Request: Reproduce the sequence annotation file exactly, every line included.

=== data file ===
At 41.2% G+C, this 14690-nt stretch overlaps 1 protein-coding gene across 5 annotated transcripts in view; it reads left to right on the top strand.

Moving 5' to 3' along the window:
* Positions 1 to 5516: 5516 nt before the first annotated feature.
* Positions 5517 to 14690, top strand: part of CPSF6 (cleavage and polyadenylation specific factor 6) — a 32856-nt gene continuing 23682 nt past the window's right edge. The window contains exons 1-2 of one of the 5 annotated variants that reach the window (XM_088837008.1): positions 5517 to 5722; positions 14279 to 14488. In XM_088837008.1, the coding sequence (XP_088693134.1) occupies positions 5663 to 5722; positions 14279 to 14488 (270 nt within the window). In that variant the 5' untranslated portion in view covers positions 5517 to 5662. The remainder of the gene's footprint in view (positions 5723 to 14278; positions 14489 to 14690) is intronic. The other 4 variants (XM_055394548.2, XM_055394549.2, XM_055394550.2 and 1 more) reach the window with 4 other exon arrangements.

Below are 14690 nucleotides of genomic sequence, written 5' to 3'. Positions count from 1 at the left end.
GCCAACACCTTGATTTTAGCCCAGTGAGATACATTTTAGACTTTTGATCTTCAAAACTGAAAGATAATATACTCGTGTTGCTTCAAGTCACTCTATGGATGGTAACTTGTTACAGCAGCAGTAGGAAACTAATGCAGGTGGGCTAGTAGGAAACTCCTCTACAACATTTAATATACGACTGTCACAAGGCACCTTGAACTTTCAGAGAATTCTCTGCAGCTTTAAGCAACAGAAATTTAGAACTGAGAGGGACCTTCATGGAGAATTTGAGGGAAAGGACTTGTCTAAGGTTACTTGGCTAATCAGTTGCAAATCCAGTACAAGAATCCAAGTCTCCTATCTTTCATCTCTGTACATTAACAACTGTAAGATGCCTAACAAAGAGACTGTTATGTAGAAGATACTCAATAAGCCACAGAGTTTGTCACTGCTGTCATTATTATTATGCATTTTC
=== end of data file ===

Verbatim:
At 41.2% G+C, this 14690-nt stretch overlaps 1 protein-coding gene across 5 annotated transcripts in view; it reads left to right on the top strand.

Moving 5' to 3' along the window:
* Positions 1 to 5516: 5516 nt before the first annotated feature.
* Positions 5517 to 14690, top strand: part of CPSF6 (cleavage and polyadenylation specific factor 6) — a 32856-nt gene continuing 23682 nt past the window's right edge. The window contains exons 1-2 of one of the 5 annotated variants that reach the window (XM_088837008.1): positions 5517 to 5722; positions 14279 to 14488. In XM_088837008.1, the coding sequence (XP_088693134.1) occupies positions 5663 to 5722; positions 14279 to 14488 (270 nt within the window). In that variant the 5' untranslated portion in view covers positions 5517 to 5662. The remainder of the gene's footprint in view (positions 5723 to 14278; positions 14489 to 14690) is intronic. The other 4 variants (XM_055394548.2, XM_055394549.2, XM_055394550.2 and 1 more) reach the window with 4 other exon arrangements.

Below are 14690 nucleotides of genomic sequence, written 5' to 3'. Positions count from 1 at the left end.
GCCAACACCTTGATTTTAGCCCAGTGAGATACATTTTAGACTTTTGATCTTCAAAACTGAAAGATAATATACTCGTGTTGCTTCAAGTCACTCTATGGATGGTAACTTGTTACAGCAGCAGTAGGAAACTAATGCAGGTGGGCTAGTAGGAAACTCCTCTACAACATTTAATATACGACTGTCACAAGGCACCTTGAACTTTCAGAGAATTCTCTGCAGCTTTAAGCAACAGAAATTTAGAACTGAGAGGGACCTTCATGGAGAATTTGAGGGAAAGGACTTGTCTAAGGTTACTTGGCTAATCAGTTGCAAATCCAGTACAAGAATCCAAGTCTCCTATCTTTCATCTCTGTACATTAACAACTGTAAGATGCCTAACAAAGAGACTGTTATGTAGAAGATACTCAATAAGCCACAGAGTTTGTCACTGCTGTCATTATTATTATGCATTTTC